Recently, we have seen a huge boom around the field of deep learning; it is currently being implemented in a wide variety of fields, from driverless cars to product recommendation. In their most primitive form, deep learning algorithms originated in the 1960s. If the concept has been around for decades, why is it that widespread use has begun only recently? The answer is simple: scalability and big data.
In the beginnings of big data, traditional machine learning algorithms were highly efficient and effective. This is because traditional algorithms such as random forests, support vector machines, and even logistic regressions improve very quickly when you add data. However, their performance plateaus after hitting millions of examples, and the margin of improvement in performance related to data size becomes minimal. In contrast, as is shown in the following figure, deep neural networks continue to increase performance as larger amounts of data are added.
The explosion of big data and the availability of cheap computer power opened the door for increased use of deep neural networks. However, it is not always easy to get started using these new models. For example, one practical issue that comes with the creation of deep learning models is that there exists a huge number of network architecture categories from which to choose. In particular, there are four main categories of deep learning models:
- General dense neural networks
- Multilayer perceptron
- Sequence models (1D)
- Recurrent neural networks
- Gated recurrent unit
- Long short-term memory (LSTM) networks
- Attention models, etc.
- Image models (2D and 3D)
- Convolutional neural networks
- Advanced / Future tech
- Unsupervised learning: Sparse coding, ICA, SFA, …
- Reinforcement learning
Selecting the correct category to use in a specific application is not straightforward; it’s normally completely up to the analyst to decide which path to take. Interestingly, today, almost all industry value is driven by the first three categories, as they are the ones creating better models and products. However, if we look at the papers that were presented at the 2016 Neural Information Processing Systems Conference in Barcelona, most of the research was focused on the last group. This may suggest that the next big developments are going to be focused on unsupervised and reinforcement learning models.
Apart from the use of huge datasets, another important trend that has appeared recently is the increased use of end-to-end learning models. Traditional modeling depends on feature engineering, in which the data scientist must rely on expert and external knowledge to create features relevant to a given problem.
This is true in many applications: for example, with speech recognition, the traditional model relies on hand-designed features, but modern approaches allow the model to learn all of the necessary internal interactions itself.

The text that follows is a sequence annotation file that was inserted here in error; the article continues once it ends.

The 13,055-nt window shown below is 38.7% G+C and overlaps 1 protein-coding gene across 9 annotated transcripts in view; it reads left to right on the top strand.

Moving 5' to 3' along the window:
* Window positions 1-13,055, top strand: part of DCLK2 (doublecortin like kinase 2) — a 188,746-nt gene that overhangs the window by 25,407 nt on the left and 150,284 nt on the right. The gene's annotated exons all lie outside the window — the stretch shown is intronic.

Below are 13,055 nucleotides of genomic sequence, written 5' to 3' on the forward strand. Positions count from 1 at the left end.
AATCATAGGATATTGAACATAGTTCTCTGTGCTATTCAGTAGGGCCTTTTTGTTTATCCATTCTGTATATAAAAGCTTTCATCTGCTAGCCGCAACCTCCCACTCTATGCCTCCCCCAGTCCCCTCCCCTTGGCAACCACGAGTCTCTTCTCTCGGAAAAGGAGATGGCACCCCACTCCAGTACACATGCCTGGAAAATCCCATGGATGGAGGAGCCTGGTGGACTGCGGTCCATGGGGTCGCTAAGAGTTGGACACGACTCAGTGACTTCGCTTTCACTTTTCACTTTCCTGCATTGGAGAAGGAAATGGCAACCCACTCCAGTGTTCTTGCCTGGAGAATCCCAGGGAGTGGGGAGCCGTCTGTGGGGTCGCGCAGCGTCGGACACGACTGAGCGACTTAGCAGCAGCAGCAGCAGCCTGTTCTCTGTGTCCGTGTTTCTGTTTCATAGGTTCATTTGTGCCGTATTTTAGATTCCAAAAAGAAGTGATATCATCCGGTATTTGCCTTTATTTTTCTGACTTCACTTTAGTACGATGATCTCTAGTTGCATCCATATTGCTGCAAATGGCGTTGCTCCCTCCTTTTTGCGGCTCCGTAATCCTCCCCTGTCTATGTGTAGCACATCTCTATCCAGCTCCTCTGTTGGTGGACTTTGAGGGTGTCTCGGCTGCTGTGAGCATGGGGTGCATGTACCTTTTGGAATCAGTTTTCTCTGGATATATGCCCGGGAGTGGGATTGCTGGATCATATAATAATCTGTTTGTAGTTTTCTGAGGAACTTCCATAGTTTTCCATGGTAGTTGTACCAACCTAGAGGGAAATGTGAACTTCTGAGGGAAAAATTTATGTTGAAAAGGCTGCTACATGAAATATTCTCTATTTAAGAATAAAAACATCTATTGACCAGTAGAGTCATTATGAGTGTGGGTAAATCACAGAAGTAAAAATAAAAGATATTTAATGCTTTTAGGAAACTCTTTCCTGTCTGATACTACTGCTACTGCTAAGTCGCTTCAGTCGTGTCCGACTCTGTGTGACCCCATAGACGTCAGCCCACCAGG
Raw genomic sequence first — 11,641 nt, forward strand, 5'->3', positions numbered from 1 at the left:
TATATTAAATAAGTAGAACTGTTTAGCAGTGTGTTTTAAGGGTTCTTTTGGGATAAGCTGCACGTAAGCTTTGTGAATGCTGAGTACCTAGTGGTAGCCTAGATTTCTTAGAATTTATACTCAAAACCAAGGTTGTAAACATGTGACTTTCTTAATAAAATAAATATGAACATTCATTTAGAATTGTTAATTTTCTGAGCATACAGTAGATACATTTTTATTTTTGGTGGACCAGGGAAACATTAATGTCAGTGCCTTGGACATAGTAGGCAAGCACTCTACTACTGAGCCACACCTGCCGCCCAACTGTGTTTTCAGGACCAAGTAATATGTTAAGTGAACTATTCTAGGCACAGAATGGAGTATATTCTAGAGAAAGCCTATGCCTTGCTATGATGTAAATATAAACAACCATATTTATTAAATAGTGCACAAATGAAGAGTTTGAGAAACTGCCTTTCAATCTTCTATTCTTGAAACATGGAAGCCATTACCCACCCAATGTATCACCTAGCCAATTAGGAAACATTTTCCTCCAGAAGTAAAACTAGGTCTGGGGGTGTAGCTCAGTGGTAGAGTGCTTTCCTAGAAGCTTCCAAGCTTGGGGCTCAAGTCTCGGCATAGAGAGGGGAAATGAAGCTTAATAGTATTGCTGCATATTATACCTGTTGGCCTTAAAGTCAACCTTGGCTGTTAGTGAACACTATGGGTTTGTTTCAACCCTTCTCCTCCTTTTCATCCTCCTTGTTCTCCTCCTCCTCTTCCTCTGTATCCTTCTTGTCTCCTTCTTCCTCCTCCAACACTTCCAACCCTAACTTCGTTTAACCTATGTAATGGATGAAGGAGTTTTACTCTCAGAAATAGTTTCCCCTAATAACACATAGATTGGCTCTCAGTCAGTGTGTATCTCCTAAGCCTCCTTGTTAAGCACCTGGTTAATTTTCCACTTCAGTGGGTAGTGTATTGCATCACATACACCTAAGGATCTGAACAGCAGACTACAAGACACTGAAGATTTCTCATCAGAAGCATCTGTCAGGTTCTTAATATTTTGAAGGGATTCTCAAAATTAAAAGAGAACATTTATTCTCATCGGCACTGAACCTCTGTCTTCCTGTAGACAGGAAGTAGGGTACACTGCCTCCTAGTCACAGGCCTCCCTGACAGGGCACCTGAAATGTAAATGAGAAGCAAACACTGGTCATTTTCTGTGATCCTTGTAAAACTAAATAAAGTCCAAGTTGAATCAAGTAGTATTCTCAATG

Similarly, modern self-driving car models are increasingly relying on end-to-end approaches.
We tested this idea on our own phishing URL classifier. Our previous approach to designing the program, as described in this blog post, was based on creating several handmade features that allowed us to describe phishing URL patterns. The job of creating the appropriate features was time consuming and required the help of several experts. More recently, we have created a model using a LSTM deep neural network that did not require the manual creation of any features. This model was able to outperform the previous model by several percentage points.
AI Product Management
Finally, the last trend that is quickly gaining ground is the change in typical workflows with respect to how teams collaborate to build applications that use deep learning. In traditional software design, the product manager (PM) communicates their needs to the developer, who uses their skills and knowledge to fulfill the software requirements. However, in the case of AI product management, there is additional input that the PM must give to the AI engineer. In particular, it is up to the PM to provide dev/test datasets that he is certain will produce useful results. The PM must also provide the evaluation metric for the learning algorithm.
|Product Manager Responsibilities||AI Scientist /Engineer Responsibilities|
|● Provide dev/test sets, ideally drawn from same distribution
● Provide evaluation metric for the learning algorithm
|● Acquire training data
● Develop system that does well according to the provided metric on the dev/test set
PMs have been an integral part of product and software development in recent years. In order to translate good results into this new era of AI-based products, PMs must evolve and take into account the particularities of these new products and technologies. It should be up to the PM to define and evaluate the performance of the algorithm on a realistic dataset.
This blog post is based on the NIPS 2016 tutorial by Andrew Ng, “Nuts and bolts of building AI applications using Deep Learning.” For further information, take a look at his book.